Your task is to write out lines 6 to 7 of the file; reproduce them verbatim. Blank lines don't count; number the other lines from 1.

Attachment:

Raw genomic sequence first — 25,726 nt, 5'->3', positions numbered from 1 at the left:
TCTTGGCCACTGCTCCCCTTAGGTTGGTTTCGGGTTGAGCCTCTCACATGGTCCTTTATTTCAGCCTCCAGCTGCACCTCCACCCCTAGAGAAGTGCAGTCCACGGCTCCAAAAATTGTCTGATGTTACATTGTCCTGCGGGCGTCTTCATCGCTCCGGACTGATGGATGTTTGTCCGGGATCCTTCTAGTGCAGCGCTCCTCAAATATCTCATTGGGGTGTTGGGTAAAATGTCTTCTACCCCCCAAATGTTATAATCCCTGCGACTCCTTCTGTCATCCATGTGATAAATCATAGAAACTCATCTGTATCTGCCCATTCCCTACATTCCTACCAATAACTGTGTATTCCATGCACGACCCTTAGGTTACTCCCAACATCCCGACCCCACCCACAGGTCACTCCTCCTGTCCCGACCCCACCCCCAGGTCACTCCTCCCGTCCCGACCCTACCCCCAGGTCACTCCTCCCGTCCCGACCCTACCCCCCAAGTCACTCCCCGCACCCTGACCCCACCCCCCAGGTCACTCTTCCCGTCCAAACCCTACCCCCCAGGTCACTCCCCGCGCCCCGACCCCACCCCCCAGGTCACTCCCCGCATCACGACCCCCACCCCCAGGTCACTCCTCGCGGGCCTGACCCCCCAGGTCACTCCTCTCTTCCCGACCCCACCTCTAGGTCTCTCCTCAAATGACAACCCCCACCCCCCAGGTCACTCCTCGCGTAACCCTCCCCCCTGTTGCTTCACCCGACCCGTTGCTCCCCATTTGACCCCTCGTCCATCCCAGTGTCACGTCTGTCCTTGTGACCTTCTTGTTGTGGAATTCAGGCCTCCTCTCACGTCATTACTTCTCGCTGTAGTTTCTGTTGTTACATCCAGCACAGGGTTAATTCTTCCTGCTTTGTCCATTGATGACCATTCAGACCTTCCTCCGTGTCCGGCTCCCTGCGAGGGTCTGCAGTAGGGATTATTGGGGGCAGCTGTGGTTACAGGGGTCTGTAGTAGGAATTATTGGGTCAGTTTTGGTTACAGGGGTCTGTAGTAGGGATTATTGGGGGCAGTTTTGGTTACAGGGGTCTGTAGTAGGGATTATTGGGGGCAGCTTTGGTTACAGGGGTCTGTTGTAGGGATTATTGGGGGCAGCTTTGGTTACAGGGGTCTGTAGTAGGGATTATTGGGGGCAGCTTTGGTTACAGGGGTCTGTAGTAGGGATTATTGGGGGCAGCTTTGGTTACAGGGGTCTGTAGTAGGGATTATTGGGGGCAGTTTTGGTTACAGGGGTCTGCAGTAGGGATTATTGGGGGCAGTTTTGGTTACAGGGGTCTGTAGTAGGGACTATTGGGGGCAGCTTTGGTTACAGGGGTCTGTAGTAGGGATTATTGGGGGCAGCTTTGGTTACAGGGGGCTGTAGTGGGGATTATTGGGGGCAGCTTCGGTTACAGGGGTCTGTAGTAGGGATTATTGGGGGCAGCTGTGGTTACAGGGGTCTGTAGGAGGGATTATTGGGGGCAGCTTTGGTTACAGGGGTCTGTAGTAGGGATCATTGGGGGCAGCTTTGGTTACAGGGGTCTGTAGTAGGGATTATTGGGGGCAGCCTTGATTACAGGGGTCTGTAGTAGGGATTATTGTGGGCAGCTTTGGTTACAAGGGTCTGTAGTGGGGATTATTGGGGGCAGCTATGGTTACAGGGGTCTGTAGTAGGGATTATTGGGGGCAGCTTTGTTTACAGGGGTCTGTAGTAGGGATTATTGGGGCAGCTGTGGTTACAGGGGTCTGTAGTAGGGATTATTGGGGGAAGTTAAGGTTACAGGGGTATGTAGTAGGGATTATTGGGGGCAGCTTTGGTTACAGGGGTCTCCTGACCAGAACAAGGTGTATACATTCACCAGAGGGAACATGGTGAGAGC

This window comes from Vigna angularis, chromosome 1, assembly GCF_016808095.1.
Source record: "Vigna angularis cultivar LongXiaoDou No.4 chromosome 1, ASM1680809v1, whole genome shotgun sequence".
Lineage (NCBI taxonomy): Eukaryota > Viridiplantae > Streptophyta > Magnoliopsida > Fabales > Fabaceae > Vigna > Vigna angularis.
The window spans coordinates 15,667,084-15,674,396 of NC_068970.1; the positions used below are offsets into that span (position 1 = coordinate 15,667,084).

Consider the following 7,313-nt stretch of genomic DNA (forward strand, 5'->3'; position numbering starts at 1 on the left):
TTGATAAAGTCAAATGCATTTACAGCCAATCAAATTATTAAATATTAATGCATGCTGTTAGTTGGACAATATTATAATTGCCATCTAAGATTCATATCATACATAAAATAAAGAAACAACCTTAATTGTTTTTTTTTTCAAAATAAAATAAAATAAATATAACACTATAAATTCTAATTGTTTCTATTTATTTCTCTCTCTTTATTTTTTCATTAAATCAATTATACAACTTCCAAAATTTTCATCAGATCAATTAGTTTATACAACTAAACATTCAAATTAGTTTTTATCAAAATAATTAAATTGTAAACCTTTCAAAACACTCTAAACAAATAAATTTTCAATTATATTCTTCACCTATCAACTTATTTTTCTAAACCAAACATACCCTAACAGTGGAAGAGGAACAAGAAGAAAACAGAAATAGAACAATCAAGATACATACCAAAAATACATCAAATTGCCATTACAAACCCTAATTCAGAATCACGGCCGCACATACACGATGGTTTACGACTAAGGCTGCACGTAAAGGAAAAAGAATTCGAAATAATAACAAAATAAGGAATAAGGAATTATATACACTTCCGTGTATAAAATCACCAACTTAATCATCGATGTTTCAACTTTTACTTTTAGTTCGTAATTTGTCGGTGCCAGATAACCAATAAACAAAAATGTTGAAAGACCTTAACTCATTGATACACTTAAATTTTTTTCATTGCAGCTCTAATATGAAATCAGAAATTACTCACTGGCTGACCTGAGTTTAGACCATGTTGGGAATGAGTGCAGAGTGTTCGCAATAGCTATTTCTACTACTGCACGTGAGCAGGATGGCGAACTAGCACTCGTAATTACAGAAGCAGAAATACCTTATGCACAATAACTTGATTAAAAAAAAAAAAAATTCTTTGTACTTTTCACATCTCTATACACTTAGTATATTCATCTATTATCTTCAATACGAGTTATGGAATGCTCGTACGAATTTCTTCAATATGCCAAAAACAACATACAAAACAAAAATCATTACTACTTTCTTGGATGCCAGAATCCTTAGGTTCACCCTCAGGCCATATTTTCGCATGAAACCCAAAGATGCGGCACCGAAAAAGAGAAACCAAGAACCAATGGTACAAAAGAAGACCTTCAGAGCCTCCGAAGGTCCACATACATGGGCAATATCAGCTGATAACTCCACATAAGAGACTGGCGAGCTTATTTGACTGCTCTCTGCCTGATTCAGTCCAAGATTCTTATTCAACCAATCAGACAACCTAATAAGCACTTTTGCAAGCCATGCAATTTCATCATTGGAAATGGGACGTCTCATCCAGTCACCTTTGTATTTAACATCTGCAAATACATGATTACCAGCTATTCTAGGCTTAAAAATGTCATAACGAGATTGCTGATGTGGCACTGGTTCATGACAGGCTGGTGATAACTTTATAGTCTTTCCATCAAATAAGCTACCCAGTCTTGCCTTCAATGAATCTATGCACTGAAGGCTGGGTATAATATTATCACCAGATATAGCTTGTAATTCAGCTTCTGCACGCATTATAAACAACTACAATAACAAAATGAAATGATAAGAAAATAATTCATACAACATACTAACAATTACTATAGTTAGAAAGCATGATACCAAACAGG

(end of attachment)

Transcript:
The window spans coordinates 15,667,084-15,674,396 of NC_068970.1; the positions used below are offsets into that span (position 1 = coordinate 15,667,084).

Consider the following 7,313-nt stretch of genomic DNA (forward strand, 5'->3'; position numbering starts at 1 on the left):